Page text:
Colored Stone Grading - Clarity
Clarity Grade: Unlike diamonds, colored gems are clarity graded under the GIA system by the naked eye rather than at 10x magnification. We use a standard overhead daylight fluorescent grading light, with the gem held approximately 10 inches from the eye. Some experts, including the GemGuide folks, recommend additional examination of the stone using 10x magnification, and then noting the magnification findings along with the eye grade. For the more expensive stones, such as fine and extra fine grades of ruby, this approach makes certainly makes sense. For more general use, the GIA standard is adequate in most cases.
We begin with the clarity terms of the GIA colored stone grading system. While the terms are somewhat similar to those used in GIA's diamond grading system, it really is like comparing apples to oranges.
- Eye Clean = approximately equivalent to Flawless grades for diamond
- Slightly Included = approximately equivalent to VVS/VS
- Moderately Included = approximately equivalent to SI
- Heavily Included = approximately equivalent to Included, level 1
- Severely Included = approximately equivalent to Included, level 2 or 3
Additionally, because natural processes of formation are unique to each gem type (and location), the same clarity standards cannot be applied like a blanket to all the colored stones. Thus, an emerald cannot be clarity graded to the same standard as its cousins: aquamarine, morganite, or other beryls. It’s not fair to the material and doesn’t reflect reality. GIA has developed a classification of clarity type, so that the different gem varieties can be graded relative to the way they form in nature. This classification applies to transparent gems only. The primary gems are placed in 3 Clarity Types as follows:
- Type 1: Aquamarine, Morganite, Green Beryl, Heliodor, Chrysoberyl, Spodumene (Kunzite), Blue Topaz, Green Tourmaline, Blue Zircon, Colorless Zircon, and Tanzanite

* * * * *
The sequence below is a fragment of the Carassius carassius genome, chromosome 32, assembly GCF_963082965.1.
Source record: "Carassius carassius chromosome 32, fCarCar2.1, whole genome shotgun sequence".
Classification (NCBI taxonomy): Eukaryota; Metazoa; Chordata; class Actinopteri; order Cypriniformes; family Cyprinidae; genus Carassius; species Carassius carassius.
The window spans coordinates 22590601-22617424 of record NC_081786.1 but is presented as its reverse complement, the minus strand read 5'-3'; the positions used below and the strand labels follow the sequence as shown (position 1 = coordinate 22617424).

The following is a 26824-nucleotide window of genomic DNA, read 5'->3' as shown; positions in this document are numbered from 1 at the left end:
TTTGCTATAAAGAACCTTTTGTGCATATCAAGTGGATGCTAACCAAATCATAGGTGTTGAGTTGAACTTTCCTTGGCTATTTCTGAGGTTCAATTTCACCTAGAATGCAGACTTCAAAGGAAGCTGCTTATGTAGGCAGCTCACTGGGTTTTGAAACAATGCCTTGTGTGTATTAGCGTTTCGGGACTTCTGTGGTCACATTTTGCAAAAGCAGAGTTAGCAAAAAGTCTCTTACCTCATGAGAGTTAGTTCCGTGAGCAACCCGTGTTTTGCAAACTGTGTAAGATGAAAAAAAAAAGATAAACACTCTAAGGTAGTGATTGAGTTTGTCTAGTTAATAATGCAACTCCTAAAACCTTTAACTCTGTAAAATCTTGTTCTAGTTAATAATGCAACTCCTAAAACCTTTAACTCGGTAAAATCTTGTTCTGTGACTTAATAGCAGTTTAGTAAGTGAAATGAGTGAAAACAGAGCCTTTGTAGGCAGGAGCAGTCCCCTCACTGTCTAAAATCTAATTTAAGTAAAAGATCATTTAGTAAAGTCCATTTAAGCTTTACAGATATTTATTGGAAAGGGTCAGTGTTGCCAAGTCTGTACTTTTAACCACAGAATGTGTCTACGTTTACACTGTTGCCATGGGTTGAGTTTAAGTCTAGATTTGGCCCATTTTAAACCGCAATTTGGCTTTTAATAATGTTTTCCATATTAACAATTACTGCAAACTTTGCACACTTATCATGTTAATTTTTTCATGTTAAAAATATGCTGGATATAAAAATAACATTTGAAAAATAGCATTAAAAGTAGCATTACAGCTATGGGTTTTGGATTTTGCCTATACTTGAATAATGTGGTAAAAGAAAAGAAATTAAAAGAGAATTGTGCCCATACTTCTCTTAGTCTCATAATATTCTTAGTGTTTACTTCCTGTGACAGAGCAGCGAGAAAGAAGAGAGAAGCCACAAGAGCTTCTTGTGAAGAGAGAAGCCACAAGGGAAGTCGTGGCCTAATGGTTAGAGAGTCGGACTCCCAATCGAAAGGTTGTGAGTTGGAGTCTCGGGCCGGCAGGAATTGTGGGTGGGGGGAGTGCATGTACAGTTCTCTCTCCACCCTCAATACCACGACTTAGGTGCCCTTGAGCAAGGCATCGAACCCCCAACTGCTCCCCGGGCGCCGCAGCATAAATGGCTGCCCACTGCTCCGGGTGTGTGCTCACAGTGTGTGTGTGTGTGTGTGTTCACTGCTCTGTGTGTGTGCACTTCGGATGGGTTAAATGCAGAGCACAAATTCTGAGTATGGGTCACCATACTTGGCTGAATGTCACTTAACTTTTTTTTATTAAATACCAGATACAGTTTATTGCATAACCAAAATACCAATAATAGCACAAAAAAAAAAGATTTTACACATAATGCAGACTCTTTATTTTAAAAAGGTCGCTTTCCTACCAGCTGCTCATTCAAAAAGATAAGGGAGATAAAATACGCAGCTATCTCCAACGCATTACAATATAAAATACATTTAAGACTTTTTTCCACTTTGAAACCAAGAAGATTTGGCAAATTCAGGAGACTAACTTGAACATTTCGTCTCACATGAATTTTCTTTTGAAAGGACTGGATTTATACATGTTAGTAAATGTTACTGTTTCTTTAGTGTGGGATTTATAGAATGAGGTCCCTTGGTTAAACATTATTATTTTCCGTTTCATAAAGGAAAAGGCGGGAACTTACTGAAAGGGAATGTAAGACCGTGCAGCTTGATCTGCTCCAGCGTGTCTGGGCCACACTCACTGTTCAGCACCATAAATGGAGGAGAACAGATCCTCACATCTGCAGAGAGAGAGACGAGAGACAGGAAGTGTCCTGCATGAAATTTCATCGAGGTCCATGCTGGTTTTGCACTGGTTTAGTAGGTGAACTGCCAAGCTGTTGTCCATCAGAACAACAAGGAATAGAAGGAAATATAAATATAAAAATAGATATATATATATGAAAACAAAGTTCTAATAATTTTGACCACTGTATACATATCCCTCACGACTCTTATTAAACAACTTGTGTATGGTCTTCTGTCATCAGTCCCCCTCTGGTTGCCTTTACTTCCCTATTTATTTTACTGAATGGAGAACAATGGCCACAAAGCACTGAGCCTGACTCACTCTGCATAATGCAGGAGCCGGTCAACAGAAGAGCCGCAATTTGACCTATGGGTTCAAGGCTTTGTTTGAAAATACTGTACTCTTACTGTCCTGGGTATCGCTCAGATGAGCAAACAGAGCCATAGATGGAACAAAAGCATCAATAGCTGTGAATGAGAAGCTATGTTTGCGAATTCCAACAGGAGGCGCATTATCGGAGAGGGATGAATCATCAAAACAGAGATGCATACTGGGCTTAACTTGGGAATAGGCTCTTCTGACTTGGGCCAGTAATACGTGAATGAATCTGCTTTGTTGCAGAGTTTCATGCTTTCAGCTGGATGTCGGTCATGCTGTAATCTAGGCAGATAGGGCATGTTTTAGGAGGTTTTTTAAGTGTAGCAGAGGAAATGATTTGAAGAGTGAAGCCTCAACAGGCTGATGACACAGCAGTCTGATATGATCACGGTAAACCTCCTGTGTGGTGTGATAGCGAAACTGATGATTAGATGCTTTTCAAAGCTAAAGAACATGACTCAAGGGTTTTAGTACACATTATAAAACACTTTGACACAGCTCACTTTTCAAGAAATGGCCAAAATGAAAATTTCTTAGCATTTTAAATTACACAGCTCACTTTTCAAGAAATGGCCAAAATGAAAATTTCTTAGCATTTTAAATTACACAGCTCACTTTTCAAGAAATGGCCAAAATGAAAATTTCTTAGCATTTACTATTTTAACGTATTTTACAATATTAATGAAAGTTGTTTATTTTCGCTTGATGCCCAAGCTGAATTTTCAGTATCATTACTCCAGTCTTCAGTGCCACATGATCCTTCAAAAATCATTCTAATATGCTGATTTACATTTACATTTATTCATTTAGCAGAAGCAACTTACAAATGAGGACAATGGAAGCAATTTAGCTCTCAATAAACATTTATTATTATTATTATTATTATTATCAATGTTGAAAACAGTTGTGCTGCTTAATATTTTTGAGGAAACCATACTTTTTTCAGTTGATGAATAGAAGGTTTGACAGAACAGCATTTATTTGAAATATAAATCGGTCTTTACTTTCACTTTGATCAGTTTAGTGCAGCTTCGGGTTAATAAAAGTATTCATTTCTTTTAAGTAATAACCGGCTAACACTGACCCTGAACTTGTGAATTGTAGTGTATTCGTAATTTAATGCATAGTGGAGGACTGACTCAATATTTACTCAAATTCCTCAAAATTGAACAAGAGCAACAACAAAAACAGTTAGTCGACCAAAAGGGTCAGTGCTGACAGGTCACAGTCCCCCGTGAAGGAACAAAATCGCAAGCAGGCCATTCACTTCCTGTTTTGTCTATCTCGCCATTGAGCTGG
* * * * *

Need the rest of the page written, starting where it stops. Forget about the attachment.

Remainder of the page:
- Type 2: Andalusite, Apatite, Alexandrite, Corundum (Ruby, Sapphire), Diopside, Feldspar (Moonstone, Sunstone), Garnet, Iolite, Fire Opal, Peridot, Quartz, Spinel, Imperial and Precious Topaz, Tourmaline other than green, and Zircon other than Blue or Colorless
- Type 3: Emerald, Red Beryl, and Watermelon Tourmaline
The GIA clarity grading relates to the Gem Guide scale of 1-10 in the following matrix, as seen in The Gem Guide Color price book, Fall/Winter 2008-2009. p. 7.
The main differences between grading the clarity types are seen mainly in the Good 4-6 and Fine 6-8 ranges. For example, an aquamarine (type 1) must have only minute inclusions, barely visible with the unaided eye, to be in the Slightly included Fine 6-8 range. Its cousin, the emerald, could have noticeable inclusions apparent to the naked eye and still be considered Slightly included Fine 6-8. All types must be eye clean to be considered Extra Fine 8-10, and all types that are heavily or severely included can be no higher than 3-4.
Thus, our grading for clarity will be as follows, with appropriate clarity type designation:10 - Eye Clean, loupe clean
9 - Eye Clean, minute inclusions visible at 10x
8 - Eye Clean, minor inclusions visible at 10x
8 - Slightly Included
7 - Slightly Included
6 - Slightly Included
6 - Moderately Included
5 - Moderately Included
4 - Moderately Included
4 - Heavily Included
3 - Heavily Included
2 - Severely Included
1 - Severely Included